Boating Distress Equipment
Getting help on the water is important; having the proper equipment to signal distress is even more important should a boating emergency arise.
Flares and watertight flashlights are types of distress equipment required on some boats.
- Flares are used to signal distress and need for help.
- Depending on the size of and type of boat and where you are boating you may be required to carry certain types of flares. For example if you are boating in any ocean or on a body of water where you may be 1.5 km from shore you are required to carry flares. However, boaters operating on a river or lake, which at no time your boat can be more than 1 nautical mile from shore, are not required to carry flares.
- Flares should be stored in a watertight container and located in a cool, dry area, and easily accessible in case of emergency.
- Flares are valid for four years, make sure to check the manufacture's date and read the manufacture's instruction before using a flare.
- Flares must be approved by Transport Canada.
- It is illegal to test or discharge a flare if it is not being used in an emergency situation.
- To dispose of outdated flares, you should contact your local law enforcement agency or fire department for proper disposal procedures.
- There are four types of approved flares in Canada.
Types of Approved Flares:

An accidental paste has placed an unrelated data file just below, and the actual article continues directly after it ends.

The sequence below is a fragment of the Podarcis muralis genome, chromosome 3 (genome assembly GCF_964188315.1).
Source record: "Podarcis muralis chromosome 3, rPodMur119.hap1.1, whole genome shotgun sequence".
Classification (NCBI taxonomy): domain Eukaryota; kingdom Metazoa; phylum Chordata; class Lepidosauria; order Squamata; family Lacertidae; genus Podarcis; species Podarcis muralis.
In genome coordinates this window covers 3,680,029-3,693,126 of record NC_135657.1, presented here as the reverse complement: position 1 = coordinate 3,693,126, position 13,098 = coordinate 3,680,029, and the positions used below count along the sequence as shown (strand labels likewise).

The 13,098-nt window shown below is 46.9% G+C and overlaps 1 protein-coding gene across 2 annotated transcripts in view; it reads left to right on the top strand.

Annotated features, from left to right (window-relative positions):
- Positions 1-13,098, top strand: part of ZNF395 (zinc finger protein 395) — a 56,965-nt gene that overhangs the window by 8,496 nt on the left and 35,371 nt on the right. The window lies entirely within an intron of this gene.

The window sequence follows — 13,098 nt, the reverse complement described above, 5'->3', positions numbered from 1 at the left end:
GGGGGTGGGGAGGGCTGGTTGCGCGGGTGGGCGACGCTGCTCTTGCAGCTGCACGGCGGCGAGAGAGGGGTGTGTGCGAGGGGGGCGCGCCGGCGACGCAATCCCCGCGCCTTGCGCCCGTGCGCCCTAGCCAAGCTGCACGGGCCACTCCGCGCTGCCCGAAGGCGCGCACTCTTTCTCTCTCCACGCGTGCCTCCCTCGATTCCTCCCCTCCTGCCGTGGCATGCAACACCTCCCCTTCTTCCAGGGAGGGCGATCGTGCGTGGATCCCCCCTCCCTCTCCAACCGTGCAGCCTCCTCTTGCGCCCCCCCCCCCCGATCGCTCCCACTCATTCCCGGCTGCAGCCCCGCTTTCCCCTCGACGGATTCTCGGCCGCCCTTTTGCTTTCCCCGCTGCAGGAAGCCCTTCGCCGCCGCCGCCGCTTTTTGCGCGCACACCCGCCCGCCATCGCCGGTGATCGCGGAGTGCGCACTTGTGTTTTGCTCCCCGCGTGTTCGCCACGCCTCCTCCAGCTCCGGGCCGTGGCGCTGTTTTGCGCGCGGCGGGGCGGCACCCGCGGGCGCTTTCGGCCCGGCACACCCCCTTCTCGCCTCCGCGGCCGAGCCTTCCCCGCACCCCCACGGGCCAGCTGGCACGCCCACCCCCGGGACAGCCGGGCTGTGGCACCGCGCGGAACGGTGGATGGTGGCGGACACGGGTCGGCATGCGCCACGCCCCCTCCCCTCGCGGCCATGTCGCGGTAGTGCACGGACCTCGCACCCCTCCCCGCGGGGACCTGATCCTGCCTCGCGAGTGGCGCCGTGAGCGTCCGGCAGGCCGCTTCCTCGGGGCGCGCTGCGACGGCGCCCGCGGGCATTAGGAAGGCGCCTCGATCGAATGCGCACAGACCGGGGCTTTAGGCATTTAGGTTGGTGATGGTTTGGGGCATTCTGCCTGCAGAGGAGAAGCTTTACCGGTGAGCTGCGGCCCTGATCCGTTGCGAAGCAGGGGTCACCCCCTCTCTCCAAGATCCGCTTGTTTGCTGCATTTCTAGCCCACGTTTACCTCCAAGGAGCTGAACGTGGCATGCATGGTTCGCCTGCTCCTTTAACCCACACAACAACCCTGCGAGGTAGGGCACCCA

- Type A - Parachute flare: easily seen from water, land and air. Must emit a red light.
- Type B - Multi-star flare: easily seen from water, land and air. Must emit a red light.
- Type C - Hand-held flare: not as easily see from afar but effective for marking your position. Must emit a red light.
- Type D: Smoke flare: Highly visible during daylight hours. Must emit orange smoke.
Most vessels are required to carry at least one watertight flashlight on their boat at all times. In an emergency, a flashlight can be used as an illuminating device or to send a distress signal. Make sure your flashlight has working batteries.
Using a flashlight you can signal your need for help by flashing SOS. SOS is signaled by three short flashes, then three long flashes, followed by three short flashes.
Boaters should refer to the Official BOATsmart!® Canada Study for complete details regarding specific requirements for different sized boats.